“It was the best thing ever,” Tara said. “It gave us hope. We really thought that … it was an awesome sign.”
The family was home for six days, and Tara said she enjoyed every second of it. Family members visited Bethany and the little girl had all the attention in the world.
After being at home for six days, though, Bethany’s heart rate was constantly high. Doctors told the Ferrimans that she might be dehydrated and to bring the little girl back in, so she did.
At the hospital, doctors said the mass doubled in size.
“The chemotherapy didn’t even touch it,” Tara said.
Doctors gave Bethany 24 hours to two days to live, so the family called everyone they knew.
But Bethany proved them wrong.
“The little stinker, she lived for six-and-a-half weeks,” Tara said.
While she was defying the doctor’s odds, Bethany was also acting like her great-grandfather, whom she shares a middle name with.
“He was stubborn as a mule, tough as can be,” Tara said. “She was as tough as he was.”
The family lived in a double room at Dayton Children’s Hospital for six weeks. During the six weeks, Bethany was never alone, whether nurses or family were in the room with the little girl.
“She had two nurses she wouldn’t let leave the room,” Tara said.
Whenever the nurses tried to leave the room, Bethany’s vitals would spike and monitors would go off, her mother said. The beeping of monitors would not stop, she said, until the nurses walked back over to Bethany and checked on her.
Nurses weren’t the only people wrapped around Bethany’s finger. Her grandfather, Tara’s father, was wrapped around her little finger as well. He would sit in a rocking chair and hold his granddaughter until they were both asleep.
“She loved her grandpa,” she said.
On Nov. 1, 2013, Bethany passed away in her mother’s arms.
“She squeezed my finger one last time,” Tara said.
Within an hour of Bethany’s passing, all the nurses came to say goodbye. Once family left, three nurses took care of Bethany while waiting for a family friend to pick the little girl up to take her to the funeral home.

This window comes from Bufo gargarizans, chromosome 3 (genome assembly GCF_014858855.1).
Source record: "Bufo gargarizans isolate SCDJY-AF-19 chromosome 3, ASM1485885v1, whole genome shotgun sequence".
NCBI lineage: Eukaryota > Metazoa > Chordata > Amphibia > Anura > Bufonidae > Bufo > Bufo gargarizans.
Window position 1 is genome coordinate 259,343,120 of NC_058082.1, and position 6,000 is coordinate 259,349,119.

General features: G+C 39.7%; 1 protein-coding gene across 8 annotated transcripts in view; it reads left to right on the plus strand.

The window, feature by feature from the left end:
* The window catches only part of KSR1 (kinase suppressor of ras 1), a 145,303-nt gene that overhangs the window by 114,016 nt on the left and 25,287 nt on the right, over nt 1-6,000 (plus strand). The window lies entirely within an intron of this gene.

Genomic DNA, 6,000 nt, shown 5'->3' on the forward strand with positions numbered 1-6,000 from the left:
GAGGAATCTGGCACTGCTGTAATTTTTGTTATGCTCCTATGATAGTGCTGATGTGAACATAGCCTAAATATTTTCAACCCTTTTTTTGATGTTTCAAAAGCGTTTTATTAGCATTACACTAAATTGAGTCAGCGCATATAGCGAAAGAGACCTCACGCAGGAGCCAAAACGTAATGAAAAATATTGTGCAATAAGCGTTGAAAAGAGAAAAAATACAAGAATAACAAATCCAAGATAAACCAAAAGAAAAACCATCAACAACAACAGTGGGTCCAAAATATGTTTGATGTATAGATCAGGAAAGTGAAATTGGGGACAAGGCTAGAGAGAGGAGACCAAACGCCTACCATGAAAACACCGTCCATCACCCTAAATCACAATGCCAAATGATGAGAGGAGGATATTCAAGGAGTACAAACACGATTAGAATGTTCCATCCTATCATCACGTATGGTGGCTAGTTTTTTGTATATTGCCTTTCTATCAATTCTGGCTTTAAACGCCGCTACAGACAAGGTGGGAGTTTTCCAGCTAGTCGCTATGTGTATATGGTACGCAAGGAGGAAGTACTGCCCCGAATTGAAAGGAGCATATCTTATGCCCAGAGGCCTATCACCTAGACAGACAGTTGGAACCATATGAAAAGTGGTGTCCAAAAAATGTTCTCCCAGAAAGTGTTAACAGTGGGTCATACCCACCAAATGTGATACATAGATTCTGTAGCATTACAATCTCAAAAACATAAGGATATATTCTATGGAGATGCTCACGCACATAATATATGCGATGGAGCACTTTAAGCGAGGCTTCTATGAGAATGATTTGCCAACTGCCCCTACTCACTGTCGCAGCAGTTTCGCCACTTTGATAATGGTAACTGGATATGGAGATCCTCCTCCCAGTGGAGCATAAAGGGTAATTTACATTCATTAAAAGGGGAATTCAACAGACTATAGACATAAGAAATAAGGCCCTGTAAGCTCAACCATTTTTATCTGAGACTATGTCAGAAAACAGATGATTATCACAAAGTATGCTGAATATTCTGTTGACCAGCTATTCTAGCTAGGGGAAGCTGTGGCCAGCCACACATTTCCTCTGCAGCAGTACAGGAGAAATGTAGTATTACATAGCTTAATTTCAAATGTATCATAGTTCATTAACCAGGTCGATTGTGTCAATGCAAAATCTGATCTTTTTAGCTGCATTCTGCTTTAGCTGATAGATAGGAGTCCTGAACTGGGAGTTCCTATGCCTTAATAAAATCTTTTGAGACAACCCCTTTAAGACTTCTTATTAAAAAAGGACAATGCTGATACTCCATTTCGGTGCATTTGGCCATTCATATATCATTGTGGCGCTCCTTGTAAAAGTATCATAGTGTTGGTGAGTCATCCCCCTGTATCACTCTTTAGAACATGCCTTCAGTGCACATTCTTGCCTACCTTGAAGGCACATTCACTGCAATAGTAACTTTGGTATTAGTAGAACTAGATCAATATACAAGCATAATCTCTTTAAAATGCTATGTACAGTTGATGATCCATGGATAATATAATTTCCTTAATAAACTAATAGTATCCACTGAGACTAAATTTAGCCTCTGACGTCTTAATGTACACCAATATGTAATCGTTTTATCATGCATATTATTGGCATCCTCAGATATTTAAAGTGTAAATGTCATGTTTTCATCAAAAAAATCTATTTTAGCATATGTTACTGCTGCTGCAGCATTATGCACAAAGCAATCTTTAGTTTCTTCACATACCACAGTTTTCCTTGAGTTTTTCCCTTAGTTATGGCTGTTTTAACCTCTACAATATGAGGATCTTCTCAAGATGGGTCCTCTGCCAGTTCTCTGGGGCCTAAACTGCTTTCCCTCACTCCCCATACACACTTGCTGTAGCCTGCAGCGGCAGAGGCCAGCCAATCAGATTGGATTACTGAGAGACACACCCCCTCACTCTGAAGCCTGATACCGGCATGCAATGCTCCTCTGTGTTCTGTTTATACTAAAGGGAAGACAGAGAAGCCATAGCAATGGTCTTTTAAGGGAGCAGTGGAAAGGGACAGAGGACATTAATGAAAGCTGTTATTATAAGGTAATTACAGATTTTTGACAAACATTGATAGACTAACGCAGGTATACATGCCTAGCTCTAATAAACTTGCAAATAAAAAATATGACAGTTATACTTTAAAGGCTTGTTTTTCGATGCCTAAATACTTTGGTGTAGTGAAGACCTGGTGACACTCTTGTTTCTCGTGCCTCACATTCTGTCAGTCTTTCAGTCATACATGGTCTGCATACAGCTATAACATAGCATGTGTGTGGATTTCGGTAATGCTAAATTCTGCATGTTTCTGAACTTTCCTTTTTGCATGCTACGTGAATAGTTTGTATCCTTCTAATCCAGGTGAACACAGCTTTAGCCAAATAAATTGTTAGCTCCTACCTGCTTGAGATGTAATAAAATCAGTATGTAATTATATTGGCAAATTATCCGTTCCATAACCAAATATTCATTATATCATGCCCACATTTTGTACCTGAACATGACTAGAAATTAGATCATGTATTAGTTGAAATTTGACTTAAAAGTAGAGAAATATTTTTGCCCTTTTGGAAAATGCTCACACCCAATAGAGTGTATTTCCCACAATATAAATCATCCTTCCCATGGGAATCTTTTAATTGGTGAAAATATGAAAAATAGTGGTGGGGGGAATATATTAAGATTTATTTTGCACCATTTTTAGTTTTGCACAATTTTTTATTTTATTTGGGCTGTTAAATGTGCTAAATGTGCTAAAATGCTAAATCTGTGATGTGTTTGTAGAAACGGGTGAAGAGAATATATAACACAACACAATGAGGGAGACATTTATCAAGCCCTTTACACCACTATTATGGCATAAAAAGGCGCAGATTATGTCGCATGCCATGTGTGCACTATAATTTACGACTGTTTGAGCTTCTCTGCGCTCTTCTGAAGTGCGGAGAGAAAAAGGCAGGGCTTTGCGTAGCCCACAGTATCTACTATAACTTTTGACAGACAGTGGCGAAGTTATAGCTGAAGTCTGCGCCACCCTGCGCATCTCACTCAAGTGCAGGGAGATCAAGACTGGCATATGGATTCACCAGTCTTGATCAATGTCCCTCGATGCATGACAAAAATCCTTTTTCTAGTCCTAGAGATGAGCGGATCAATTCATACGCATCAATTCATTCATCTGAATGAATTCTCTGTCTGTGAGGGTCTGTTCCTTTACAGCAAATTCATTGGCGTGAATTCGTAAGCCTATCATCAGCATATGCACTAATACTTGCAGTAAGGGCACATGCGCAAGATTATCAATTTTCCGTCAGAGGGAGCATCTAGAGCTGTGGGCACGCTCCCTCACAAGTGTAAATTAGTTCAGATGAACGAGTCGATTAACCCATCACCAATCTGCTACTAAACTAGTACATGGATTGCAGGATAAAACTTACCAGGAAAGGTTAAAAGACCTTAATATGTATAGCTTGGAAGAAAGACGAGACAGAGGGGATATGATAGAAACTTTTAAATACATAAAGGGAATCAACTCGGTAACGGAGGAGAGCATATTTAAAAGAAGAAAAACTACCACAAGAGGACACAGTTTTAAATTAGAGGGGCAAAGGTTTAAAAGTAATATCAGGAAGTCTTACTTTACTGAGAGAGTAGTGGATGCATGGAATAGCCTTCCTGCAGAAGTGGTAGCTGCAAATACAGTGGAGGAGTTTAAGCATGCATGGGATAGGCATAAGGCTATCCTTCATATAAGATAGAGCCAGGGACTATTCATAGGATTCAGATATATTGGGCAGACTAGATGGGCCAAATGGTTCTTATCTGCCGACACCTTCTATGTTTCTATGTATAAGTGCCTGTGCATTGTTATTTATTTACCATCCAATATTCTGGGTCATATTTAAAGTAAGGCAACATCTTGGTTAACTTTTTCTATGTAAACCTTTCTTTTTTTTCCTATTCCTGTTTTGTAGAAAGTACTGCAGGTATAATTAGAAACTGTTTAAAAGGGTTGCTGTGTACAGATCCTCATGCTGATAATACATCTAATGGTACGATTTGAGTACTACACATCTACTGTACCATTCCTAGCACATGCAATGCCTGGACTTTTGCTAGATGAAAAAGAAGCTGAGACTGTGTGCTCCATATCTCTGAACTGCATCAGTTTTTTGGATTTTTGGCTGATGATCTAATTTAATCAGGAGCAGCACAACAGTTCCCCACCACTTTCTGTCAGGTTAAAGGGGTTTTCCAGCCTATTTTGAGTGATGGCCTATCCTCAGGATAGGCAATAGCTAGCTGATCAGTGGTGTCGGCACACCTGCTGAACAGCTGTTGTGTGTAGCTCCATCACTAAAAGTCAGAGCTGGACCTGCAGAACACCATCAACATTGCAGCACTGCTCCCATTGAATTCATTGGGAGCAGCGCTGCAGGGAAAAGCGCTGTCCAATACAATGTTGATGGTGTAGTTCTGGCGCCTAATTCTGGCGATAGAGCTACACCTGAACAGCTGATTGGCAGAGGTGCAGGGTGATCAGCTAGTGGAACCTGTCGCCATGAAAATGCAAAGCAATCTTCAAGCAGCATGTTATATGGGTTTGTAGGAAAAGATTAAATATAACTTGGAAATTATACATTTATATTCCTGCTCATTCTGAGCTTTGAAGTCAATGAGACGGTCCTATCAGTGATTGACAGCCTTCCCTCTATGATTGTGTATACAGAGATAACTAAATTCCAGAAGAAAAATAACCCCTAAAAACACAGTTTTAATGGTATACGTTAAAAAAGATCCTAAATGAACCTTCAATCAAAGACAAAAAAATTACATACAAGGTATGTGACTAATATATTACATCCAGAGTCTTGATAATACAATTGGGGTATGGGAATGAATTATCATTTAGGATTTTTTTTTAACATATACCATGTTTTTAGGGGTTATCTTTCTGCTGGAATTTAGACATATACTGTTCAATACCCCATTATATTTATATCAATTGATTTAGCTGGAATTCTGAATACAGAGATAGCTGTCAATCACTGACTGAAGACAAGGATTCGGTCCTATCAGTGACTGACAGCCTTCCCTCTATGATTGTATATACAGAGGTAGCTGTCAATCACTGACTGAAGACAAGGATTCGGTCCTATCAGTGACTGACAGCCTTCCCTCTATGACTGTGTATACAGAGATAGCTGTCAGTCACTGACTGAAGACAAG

Nurses told Tara that when the family friend picked up her daughter, she was wrapped in a blanket like any other child and then placed in a car seat to get back to Wilmington.
Bethany’s funeral was paid for by the funeral home, who also was in charge of Nicholas’ funeral in 2009.
“He said, ‘No family should have to go through this once, let alone twice,’” Tara said.
Nicholas and Bethany are buried with their great-grandparents, Zachary’s grandparents, in Washington Court House. Nicholas is at the foot of his great-grandmother’s grave while Bethany is at the foot of her great-grandfather’s grave. The two share a headstone.
“I feel like they’re both being protected,” Tara said.
The healing process for the Ferrimans has been ongoing for almost two years. When Tara returned to work in the pharmacy at Kroger, she said it was difficult to see little girls with their parents because of how much she missed her own little girl.
“We just learned how to process daily,” she said.
Even though Brayden was only 2 when he lost his little sister, he still remembers her.
“He still talks about her today,” she said.
Brayden will often carry around a music box Bethany had and even sleep with it, Tara said. Brayden also sleeps with a stuffed lamb that was Bethany’s, and one of her blankets.
Tara credits her son for staying strong in the past two years.
“If it wasn’t for him I’d be in a very, very dark place,” she said. “Brayden was my reason to get up every day after we lost Bethany.”
To remember his siblings, Brayden and his parents will write messages on helium balloons and release them in the air on the anniversaries, Ferriman said.
While Brayden’s other brother passed away before he was born, Ferriman said her son knows that he has a brother and a sister watching him from Heaven. Ferriman and Zachary tell Brayden about his angel siblings often.
“You don’t know how strong you are until you have to go through it,” she said.
Reach Dylanne Petros at 937-382-2574, ext. 2514, or on Twitter @DylannePetros.